Cinq à sept

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Cinq à sept (French: [sɛ̃kasɛt], literally 'five to seven') is a French-language term for activities taking place after work and before returning home (sometimes using overtime as an excuse), or for having dinner (roughly between 5 and 7 p.m.).

It may also be written as 5 à 7 or 5@7.

In Quebec[edit]

In Quebec French, the term stands for a social gathering. It may bring together friends or colleagues or may be organized around a specific event, such as a book launch or vernissage. Wine, beer, and cocktails are served along with finger foods and other hors d'oeuvres. Such a party held later may be named for the specific time (e.g. six à huit).

A cinq à sept can be a formal gathering held in a wide range of public and private spaces, such as art galleries, University campuses, and places of work, but it is also commonly used more informally as a promotion in bars to attract patrons.[1][dead link] The English equivalent might be a semi-formal "wine and cheese" gathering or an informal "happy hour".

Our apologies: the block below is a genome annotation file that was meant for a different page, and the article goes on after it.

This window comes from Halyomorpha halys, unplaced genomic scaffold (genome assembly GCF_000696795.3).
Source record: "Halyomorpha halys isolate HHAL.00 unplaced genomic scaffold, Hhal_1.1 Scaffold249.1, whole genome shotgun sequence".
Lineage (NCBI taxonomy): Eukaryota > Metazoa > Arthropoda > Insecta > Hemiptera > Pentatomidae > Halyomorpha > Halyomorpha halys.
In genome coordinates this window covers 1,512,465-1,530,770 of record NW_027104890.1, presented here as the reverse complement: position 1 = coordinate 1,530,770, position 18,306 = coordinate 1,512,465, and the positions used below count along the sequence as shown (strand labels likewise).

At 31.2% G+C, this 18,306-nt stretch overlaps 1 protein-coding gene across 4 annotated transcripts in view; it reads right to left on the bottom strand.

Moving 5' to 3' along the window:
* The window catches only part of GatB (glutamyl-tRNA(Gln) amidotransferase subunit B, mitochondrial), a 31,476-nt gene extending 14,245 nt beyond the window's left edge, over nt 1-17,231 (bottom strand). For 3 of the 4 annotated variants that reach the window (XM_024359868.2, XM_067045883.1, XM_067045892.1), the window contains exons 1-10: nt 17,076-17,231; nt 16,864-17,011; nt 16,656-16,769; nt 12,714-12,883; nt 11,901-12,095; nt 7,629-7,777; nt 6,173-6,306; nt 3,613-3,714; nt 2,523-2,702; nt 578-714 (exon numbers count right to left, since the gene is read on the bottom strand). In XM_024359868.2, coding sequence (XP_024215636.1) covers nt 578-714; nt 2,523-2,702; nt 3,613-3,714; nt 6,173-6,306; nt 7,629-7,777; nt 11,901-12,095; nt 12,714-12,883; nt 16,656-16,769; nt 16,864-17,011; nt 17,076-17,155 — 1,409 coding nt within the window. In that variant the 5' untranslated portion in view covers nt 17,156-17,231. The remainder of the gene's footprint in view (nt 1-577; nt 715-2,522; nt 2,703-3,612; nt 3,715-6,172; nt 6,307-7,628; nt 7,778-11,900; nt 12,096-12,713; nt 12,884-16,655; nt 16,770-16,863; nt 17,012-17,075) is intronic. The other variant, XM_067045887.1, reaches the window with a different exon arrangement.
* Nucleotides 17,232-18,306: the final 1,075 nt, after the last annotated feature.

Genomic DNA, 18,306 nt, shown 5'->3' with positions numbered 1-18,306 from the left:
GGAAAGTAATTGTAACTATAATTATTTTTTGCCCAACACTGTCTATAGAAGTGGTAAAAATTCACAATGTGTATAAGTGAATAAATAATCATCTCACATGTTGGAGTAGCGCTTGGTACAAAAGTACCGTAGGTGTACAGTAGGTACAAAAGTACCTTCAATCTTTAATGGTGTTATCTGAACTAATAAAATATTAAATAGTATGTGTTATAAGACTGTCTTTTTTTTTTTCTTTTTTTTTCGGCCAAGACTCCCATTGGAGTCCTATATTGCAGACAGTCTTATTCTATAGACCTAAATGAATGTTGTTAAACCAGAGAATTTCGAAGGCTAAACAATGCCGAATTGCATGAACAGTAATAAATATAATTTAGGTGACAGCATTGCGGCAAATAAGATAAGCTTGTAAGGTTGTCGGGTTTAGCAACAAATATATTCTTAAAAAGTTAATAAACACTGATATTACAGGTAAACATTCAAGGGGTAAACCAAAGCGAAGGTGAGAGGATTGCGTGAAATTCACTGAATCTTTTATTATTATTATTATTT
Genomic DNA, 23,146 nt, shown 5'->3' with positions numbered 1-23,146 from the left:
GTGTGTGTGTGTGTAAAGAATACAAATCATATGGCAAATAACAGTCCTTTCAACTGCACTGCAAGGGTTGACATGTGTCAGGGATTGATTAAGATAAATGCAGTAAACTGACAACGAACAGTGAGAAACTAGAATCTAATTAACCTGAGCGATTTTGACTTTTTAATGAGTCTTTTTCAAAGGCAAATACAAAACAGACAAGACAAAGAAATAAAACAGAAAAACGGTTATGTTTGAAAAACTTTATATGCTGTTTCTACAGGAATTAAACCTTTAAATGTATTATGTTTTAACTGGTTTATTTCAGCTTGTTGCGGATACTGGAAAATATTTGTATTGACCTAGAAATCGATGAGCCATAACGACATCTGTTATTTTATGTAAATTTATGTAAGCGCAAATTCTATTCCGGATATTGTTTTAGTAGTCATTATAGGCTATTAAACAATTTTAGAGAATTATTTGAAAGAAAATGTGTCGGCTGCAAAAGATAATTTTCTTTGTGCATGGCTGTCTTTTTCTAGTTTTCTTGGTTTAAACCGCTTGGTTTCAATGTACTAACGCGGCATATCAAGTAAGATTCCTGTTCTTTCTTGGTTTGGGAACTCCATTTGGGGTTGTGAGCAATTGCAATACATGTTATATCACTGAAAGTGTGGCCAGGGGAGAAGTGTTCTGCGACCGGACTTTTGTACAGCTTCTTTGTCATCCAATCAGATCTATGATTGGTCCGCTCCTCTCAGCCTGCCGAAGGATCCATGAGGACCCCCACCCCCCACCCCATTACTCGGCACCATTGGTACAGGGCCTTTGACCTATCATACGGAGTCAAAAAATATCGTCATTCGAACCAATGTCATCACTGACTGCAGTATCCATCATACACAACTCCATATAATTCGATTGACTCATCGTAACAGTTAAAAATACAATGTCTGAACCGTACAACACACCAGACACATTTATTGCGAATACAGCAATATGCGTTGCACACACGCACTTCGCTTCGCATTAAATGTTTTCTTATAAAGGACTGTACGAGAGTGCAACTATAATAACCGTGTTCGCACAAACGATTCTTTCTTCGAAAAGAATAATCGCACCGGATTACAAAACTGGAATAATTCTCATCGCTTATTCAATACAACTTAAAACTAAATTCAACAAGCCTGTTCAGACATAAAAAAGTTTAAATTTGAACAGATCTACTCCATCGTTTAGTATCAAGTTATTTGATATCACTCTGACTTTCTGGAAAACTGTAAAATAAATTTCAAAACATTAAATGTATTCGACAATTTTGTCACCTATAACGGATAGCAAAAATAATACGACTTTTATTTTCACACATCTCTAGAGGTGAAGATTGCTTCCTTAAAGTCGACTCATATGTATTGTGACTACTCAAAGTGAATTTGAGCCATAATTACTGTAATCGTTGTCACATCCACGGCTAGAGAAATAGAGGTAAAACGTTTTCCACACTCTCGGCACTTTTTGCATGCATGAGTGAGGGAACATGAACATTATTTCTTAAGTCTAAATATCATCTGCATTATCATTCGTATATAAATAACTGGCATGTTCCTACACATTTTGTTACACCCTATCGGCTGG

In France[edit]

Cinq à sept originally referred to a time for a tryst, and consequently is a metonym for visit to one's mistress, an extramarital affair, and the mistress involved. It derived from the time of day French men would make such a visit.[2] It is still commonly considered as the time of day to meet one's mistress or lover, and the term implies a sexual liaison (as opposed to the Quebec habit).

References[edit]

  1. ^ http://montreal.about.com/od/montreal-words-expressions/qt/5-a-7-montreal-happy-hour-expressions-french-quebec-words.htm
  2. ^ "Love in the Afternoon". Time Magazine. November 11, 1966.